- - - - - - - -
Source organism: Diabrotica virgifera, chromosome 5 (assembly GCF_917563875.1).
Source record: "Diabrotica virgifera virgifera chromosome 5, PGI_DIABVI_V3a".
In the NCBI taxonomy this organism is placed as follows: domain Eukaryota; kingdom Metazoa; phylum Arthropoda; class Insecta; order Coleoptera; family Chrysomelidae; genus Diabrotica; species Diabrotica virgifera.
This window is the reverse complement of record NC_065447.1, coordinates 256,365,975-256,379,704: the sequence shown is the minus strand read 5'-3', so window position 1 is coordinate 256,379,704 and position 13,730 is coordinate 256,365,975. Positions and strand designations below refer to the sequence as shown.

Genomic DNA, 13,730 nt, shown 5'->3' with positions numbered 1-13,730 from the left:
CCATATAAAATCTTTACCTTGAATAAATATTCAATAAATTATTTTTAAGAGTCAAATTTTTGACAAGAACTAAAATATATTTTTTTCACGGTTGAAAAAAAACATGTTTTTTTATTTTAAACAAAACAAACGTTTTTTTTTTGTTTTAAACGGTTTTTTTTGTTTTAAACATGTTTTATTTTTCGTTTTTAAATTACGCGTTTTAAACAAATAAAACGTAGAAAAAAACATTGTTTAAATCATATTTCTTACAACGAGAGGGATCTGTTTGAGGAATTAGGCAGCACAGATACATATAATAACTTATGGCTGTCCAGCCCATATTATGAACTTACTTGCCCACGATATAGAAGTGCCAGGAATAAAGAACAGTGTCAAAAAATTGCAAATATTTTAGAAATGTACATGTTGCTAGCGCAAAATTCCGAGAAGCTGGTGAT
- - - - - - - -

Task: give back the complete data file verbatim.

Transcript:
Source organism: Diabrotica virgifera, chromosome 5 (assembly GCF_917563875.1).
Source record: "Diabrotica virgifera virgifera chromosome 5, PGI_DIABVI_V3a".
In the NCBI taxonomy this organism is placed as follows: domain Eukaryota; kingdom Metazoa; phylum Arthropoda; class Insecta; order Coleoptera; family Chrysomelidae; genus Diabrotica; species Diabrotica virgifera.
This window is the reverse complement of record NC_065447.1, coordinates 256,365,975-256,379,704: the sequence shown is the minus strand read 5'-3', so window position 1 is coordinate 256,379,704 and position 13,730 is coordinate 256,365,975. Positions and strand designations below refer to the sequence as shown.

Genomic DNA, 13,730 nt, shown 5'->3' with positions numbered 1-13,730 from the left:
CCATATAAAATCTTTACCTTGAATAAATATTCAATAAATTATTTTTAAGAGTCAAATTTTTGACAAGAACTAAAATATATTTTTTTCACGGTTGAAAAAAAACATGTTTTTTTATTTTAAACAAAACAAACGTTTTTTTTTTGTTTTAAACGGTTTTTTTTGTTTTAAACATGTTTTATTTTTCGTTTTTAAATTACGCGTTTTAAACAAATAAAACGTAGAAAAAAACATTGTTTAAATCATATTTCTTACAACGAGAGGGATCTGTTTGAGGAATTAGGCAGCACAGATACATATAATAACTTATGGCTGTCCAGCCCATATTATGAACTTACTTGCCCACGATATAGAAGTGCCAGGAATAAAGAACAGTGTCAAAAAATTGCAAATATTTTAGAAATGTACATGTTGCTAGCGCAAAATTCCGAGAAGCTGGTGAT